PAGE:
UK Government move into action with Open Source and Open Standards


Its been an interesting few weeks in the UK. From being what in the past I classified a 'laggard' (that was the polite form) in Europe the UK Government is now clearly intent on matching its previously announced excellent Action Plan on Open Source, Open Standards and Re-use with....well, action! And in doing so has shamed some other European countries who so far have been content to limit deliverables to a paper strategy.


Matching strategy with practice has proved not to be easy, and delivery in the form of Procurement processes and contracts placed by the public sector provides not only a highly visible sign of commitment, but actually is how, if you want to change practice, you can directly influence the market. Government is with its £16.9 billion ICT spend by a long way the single largest purchaser of IT, and in the UK over 60% of all central government IT contracts are in the hands of only 12 outsourcers/integrators. As a result of poor past practice and lock-in many authorities/departments will find it difficult to easily take advantage of new functional and technological advances in ICT, without taking difficult decisions now.


We have seen three key actions made by UKG. Firstly publication of a Procurement Policy Note on use of Open Standards when specifying ICT requirements, which not only recommends that they “...should whenever possible deploy open standards in their procurement specifications” but then defines what it means as an open standard. Unlike the EC's European Introperability Framework (v2) which ducked the controversial issue of IPR royalties and which proposed in uncertain language terms which claimed to support both proprietary and open source software. UKG has stuck with the previous version and have reinforced the need that “ ...they should be made irrevocably available on a royalty free basis”, thus clearly ensuring a level playing field for Open Source software and maximising the opportunity for interoperability and re-use. They have also recognised the need for fora/consortia – one step ahead of the EC standardisation review now underway. It is clear that many other Governments, whilst accepting the broad provisions of EIF, are doing the same and have said 'we want a stronger position' than the EC compromise document chose to deliver.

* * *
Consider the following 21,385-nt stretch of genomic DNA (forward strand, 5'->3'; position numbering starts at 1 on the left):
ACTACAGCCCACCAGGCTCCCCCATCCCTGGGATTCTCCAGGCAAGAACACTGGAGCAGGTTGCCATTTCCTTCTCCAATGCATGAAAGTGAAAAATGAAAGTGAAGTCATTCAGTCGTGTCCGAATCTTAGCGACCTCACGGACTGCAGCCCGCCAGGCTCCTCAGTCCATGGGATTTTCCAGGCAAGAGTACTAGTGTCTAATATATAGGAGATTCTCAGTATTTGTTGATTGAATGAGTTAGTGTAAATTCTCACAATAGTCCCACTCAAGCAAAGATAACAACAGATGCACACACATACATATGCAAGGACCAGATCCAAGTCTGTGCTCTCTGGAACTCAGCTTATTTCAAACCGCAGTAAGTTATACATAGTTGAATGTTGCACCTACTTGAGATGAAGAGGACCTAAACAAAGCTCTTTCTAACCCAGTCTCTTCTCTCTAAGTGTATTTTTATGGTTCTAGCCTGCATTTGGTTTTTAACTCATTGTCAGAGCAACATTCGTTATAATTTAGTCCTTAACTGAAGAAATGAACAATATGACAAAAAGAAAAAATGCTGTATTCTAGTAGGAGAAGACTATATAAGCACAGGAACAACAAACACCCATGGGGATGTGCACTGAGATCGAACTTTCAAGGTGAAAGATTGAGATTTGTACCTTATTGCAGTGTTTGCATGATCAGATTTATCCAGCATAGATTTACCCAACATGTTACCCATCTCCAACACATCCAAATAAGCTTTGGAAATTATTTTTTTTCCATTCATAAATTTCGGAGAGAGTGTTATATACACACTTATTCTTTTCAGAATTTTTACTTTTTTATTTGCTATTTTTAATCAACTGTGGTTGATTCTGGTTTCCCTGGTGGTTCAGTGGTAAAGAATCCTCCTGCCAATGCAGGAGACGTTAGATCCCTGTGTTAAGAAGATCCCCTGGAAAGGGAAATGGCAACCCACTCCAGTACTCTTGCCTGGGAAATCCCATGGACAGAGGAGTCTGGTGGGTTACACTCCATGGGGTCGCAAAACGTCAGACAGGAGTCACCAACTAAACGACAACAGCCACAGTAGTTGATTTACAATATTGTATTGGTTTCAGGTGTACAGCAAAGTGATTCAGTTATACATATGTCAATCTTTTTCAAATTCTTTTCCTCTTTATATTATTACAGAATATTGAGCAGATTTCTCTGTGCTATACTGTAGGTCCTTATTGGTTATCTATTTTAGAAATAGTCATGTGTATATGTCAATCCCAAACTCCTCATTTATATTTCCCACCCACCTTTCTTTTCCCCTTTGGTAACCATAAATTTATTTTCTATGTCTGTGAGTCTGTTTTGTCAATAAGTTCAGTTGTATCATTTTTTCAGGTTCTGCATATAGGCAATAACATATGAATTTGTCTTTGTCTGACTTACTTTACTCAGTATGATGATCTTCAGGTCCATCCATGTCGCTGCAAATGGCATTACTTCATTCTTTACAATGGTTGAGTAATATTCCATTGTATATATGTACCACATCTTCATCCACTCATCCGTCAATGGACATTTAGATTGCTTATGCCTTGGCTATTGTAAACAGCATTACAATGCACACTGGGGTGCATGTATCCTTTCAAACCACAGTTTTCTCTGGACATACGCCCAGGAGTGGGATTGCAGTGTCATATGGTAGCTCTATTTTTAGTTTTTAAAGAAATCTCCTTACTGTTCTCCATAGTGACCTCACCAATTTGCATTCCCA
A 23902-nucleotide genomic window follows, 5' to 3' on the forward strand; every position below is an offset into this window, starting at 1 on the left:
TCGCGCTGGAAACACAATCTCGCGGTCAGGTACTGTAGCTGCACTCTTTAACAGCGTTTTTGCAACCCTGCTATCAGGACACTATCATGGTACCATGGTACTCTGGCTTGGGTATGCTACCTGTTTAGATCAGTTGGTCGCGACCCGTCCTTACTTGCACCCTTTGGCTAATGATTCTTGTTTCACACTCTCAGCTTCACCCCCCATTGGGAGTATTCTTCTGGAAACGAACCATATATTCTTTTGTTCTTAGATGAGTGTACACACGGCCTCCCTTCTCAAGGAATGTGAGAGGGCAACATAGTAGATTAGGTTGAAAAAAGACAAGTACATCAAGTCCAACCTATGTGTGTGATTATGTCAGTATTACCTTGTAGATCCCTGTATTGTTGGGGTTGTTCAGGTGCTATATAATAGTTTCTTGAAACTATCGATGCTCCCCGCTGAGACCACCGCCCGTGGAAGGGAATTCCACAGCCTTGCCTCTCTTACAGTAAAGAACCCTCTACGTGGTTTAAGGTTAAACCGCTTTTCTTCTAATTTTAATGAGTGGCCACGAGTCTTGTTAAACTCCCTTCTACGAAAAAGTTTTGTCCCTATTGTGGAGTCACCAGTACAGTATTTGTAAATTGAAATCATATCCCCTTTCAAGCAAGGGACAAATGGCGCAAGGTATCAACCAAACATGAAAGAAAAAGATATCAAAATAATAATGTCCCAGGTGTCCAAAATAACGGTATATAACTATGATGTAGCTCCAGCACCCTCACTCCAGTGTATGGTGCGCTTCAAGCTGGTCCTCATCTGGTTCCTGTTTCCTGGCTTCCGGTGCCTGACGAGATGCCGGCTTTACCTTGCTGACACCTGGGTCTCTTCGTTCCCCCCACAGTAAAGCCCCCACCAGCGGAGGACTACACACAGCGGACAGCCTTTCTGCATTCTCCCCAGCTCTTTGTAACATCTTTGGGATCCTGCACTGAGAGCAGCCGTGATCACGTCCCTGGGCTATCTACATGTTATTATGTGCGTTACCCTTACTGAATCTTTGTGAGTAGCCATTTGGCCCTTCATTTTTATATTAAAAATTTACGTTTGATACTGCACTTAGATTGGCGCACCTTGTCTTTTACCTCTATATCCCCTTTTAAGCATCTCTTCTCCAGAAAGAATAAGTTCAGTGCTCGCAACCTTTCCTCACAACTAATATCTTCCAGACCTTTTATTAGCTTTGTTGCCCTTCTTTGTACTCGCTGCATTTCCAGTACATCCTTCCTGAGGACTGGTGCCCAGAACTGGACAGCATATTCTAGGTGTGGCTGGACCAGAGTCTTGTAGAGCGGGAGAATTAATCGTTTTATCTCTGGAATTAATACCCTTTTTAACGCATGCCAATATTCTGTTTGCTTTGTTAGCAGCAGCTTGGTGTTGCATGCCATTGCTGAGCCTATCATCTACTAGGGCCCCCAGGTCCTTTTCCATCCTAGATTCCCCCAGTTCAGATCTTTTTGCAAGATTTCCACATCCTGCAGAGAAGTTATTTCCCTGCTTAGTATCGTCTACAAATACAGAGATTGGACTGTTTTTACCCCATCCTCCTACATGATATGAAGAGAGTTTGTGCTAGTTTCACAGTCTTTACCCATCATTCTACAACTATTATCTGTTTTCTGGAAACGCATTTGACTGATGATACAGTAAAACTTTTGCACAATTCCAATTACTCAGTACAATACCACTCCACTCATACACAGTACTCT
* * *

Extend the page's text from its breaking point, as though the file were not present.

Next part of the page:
Secondly this week in a meeting with all major SIs, and which OFE attended as an advisor, the Deputy CIO, Bill McCluggage made crystal clear what UKG thinking was and what was expected of them. His slides can be seen here (PDF or ODP) (he expressly said he was happy for them to be circulated), but three key points emerged

  • Update the procurement process (and in addition to the open standards guideline we know guidelines on open source are under preparation)

  • Educate the user (a challenging activity but discussions are continuing, and OFE has agreed to set up an Advisory Panel – more on this shortly)

  • Expect Systems Integrators to supply (and how they intended to monitor /act on this)